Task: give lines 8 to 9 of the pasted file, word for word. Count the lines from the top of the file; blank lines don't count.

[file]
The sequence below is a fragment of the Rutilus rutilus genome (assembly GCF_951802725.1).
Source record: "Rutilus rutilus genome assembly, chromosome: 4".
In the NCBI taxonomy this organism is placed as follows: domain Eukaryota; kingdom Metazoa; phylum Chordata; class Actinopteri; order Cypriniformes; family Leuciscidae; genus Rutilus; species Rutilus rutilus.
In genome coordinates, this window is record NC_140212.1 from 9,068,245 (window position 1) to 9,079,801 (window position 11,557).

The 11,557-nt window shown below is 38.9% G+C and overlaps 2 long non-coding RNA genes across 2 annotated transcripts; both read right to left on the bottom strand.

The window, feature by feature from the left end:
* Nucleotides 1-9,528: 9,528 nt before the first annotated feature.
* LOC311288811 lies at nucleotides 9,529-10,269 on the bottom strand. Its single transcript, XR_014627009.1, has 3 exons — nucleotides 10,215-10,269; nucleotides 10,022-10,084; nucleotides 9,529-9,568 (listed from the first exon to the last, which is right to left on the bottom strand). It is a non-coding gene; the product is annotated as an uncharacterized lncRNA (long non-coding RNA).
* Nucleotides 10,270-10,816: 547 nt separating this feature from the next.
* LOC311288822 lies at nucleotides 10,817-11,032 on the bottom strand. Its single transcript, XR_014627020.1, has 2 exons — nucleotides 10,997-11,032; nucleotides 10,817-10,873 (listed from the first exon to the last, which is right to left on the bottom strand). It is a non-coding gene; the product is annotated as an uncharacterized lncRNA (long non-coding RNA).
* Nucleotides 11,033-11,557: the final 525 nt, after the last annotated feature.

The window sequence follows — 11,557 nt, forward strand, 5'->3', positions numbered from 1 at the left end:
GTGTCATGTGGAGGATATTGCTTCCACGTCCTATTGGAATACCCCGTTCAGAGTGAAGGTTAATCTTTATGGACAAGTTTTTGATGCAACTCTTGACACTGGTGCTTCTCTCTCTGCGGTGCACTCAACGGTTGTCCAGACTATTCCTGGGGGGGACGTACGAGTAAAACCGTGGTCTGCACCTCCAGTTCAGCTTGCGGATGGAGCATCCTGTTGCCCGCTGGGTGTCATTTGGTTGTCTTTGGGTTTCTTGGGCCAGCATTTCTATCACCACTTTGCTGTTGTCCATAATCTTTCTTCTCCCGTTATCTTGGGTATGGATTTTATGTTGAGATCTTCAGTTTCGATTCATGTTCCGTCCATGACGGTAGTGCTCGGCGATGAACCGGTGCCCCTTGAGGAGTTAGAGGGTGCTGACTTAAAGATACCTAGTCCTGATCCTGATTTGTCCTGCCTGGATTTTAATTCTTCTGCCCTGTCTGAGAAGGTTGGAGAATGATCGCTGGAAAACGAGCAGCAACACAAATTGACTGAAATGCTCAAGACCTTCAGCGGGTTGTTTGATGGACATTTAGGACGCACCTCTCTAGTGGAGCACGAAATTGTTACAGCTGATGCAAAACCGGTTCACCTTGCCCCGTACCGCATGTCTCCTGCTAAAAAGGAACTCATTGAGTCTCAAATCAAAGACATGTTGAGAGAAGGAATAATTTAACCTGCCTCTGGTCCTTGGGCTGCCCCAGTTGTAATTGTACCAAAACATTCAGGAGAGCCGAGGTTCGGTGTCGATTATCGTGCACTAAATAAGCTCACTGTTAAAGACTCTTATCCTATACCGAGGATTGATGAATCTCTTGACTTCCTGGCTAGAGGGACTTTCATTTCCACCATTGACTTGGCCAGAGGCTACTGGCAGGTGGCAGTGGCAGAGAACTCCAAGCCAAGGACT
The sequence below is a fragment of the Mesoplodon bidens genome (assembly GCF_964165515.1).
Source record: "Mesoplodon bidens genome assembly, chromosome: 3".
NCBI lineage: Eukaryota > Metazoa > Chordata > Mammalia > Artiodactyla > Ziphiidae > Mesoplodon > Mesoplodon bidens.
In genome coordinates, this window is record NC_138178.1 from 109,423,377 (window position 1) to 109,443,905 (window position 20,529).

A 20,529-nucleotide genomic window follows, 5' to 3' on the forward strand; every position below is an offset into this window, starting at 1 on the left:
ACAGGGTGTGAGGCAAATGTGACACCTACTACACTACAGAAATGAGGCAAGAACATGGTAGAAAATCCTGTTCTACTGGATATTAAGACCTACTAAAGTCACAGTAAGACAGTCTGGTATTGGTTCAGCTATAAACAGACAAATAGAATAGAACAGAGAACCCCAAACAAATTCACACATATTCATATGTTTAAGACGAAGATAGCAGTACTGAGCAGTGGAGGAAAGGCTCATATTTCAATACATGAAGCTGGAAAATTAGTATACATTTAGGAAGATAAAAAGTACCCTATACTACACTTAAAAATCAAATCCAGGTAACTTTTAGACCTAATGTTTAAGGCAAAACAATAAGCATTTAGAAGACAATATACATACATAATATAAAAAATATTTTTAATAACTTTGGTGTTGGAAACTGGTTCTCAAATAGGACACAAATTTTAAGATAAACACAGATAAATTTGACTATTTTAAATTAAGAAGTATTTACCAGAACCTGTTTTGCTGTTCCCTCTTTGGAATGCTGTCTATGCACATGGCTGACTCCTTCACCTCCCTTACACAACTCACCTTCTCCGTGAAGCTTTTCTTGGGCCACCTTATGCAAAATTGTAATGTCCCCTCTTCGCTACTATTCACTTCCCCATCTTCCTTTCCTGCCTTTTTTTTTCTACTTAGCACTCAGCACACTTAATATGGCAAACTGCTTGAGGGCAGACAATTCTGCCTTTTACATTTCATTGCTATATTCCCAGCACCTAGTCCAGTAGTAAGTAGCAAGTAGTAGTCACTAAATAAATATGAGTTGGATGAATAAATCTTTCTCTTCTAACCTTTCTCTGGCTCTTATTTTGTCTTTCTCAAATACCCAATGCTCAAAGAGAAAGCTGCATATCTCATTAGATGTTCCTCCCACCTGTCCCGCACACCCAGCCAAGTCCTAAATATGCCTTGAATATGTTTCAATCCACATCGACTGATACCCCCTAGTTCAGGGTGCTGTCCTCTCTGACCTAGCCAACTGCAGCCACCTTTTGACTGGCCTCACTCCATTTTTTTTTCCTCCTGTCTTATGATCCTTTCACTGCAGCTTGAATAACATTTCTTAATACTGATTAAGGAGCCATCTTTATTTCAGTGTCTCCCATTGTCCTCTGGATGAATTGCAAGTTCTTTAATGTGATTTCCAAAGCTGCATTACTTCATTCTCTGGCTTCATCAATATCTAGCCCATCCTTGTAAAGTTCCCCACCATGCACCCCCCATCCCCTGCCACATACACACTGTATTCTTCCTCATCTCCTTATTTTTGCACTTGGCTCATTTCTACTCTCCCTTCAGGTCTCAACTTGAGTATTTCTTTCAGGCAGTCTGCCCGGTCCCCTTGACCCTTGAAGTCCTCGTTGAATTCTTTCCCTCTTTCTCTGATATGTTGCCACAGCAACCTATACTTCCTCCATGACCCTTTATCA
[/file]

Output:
* LOC311288811 lies at nucleotides 9,529-10,269 on the bottom strand. Its single transcript, XR_014627009.1, has 3 exons — nucleotides 10,215-10,269; nucleotides 10,022-10,084; nucleotides 9,529-9,568 (listed from the first exon to the last, which is right to left on the bottom strand). It is a non-coding gene; the product is annotated as an uncharacterized lncRNA (long non-coding RNA).
* Nucleotides 10,270-10,816: 547 nt separating this feature from the next.